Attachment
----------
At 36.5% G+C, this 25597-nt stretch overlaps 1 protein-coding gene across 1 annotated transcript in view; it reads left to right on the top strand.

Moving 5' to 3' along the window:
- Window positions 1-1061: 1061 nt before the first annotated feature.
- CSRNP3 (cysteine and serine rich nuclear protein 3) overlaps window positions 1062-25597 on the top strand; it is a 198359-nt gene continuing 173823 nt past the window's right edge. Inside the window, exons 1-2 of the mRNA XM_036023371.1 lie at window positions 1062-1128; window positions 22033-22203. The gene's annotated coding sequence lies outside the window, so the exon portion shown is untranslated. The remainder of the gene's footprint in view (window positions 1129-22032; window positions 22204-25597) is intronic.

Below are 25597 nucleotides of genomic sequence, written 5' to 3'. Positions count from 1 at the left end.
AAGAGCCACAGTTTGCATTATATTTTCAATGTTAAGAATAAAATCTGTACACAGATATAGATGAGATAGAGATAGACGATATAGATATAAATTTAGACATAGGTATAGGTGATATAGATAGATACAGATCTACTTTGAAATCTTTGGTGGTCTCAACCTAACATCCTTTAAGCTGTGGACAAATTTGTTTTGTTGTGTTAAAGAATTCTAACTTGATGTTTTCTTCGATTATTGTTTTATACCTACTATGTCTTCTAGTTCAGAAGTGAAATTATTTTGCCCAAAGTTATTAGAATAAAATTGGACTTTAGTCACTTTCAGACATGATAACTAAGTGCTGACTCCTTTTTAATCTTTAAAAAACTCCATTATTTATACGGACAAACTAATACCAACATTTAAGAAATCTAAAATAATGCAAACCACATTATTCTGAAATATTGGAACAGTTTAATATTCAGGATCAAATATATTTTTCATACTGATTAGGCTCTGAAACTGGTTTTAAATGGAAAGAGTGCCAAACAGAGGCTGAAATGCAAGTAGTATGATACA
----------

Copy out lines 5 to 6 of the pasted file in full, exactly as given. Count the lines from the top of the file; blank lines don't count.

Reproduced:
Below are 25597 nucleotides of genomic sequence, written 5' to 3'. Positions count from 1 at the left end.
AAGAGCCACAGTTTGCATTATATTTTCAATGTTAAGAATAAAATCTGTACACAGATATAGATGAGATAGAGATAGACGATATAGATATAAATTTAGACATAGGTATAGGTGATATAGATAGATACAGATCTACTTTGAAATCTTTGGTGGTCTCAACCTAACATCCTTTAAGCTGTGGACAAATTTGTTTTGTTGTGTTAAAGAATTCTAACTTGATGTTTTCTTCGATTATTGTTTTATACCTACTATGTCTTCTAGTTCAGAAGTGAAATTATTTTGCCCAAAGTTATTAGAATAAAATTGGACTTTAGTCACTTTCAGACATGATAACTAAGTGCTGACTCCTTTTTAATCTTTAAAAAACTCCATTATTTATACGGACAAACTAATACCAACATTTAAGAAATCTAAAATAATGCAAACCACATTATTCTGAAATATTGGAACAGTTTAATATTCAGGATCAAATATATTTTTCATACTGATTAGGCTCTGAAACTGGTTTTAAATGGAAAGAGTGCCAAACAGAGGCTGAAATGCAAGTAGTATGATACA